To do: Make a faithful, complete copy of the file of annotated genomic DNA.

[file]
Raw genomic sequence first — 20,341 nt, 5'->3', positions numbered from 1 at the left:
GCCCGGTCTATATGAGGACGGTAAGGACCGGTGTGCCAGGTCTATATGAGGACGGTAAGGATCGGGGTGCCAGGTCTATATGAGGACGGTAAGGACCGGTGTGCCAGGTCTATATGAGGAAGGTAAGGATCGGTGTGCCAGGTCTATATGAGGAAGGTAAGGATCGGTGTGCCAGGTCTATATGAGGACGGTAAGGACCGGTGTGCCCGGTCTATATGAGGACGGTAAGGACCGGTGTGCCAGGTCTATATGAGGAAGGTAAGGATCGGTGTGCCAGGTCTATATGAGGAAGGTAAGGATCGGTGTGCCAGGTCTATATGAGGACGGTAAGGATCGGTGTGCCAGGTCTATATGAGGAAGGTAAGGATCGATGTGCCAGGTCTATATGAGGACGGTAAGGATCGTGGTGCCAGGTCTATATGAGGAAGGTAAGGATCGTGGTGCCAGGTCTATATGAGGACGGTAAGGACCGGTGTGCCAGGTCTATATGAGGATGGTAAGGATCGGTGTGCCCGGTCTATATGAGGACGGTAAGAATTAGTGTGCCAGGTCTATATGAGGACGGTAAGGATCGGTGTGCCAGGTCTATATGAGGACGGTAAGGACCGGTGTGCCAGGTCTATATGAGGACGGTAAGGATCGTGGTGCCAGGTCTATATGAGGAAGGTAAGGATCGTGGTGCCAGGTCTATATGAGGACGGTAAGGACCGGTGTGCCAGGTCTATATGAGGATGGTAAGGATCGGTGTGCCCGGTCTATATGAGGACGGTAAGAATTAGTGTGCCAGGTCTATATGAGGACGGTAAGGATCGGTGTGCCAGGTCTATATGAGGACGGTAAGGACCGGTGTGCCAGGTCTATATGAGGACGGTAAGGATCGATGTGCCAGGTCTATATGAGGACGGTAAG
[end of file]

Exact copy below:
Raw genomic sequence first — 20,341 nt, 5'->3', positions numbered from 1 at the left:
GCCCGGTCTATATGAGGACGGTAAGGACCGGTGTGCCAGGTCTATATGAGGACGGTAAGGATCGGGGTGCCAGGTCTATATGAGGACGGTAAGGACCGGTGTGCCAGGTCTATATGAGGAAGGTAAGGATCGGTGTGCCAGGTCTATATGAGGAAGGTAAGGATCGGTGTGCCAGGTCTATATGAGGACGGTAAGGACCGGTGTGCCCGGTCTATATGAGGACGGTAAGGACCGGTGTGCCAGGTCTATATGAGGAAGGTAAGGATCGGTGTGCCAGGTCTATATGAGGAAGGTAAGGATCGGTGTGCCAGGTCTATATGAGGACGGTAAGGATCGGTGTGCCAGGTCTATATGAGGAAGGTAAGGATCGATGTGCCAGGTCTATATGAGGACGGTAAGGATCGTGGTGCCAGGTCTATATGAGGAAGGTAAGGATCGTGGTGCCAGGTCTATATGAGGACGGTAAGGACCGGTGTGCCAGGTCTATATGAGGATGGTAAGGATCGGTGTGCCCGGTCTATATGAGGACGGTAAGAATTAGTGTGCCAGGTCTATATGAGGACGGTAAGGATCGGTGTGCCAGGTCTATATGAGGACGGTAAGGACCGGTGTGCCAGGTCTATATGAGGACGGTAAGGATCGTGGTGCCAGGTCTATATGAGGAAGGTAAGGATCGTGGTGCCAGGTCTATATGAGGACGGTAAGGACCGGTGTGCCAGGTCTATATGAGGATGGTAAGGATCGGTGTGCCCGGTCTATATGAGGACGGTAAGAATTAGTGTGCCAGGTCTATATGAGGACGGTAAGGATCGGTGTGCCAGGTCTATATGAGGACGGTAAGGACCGGTGTGCCAGGTCTATATGAGGACGGTAAGGATCGATGTGCCAGGTCTATATGAGGACGGTAAG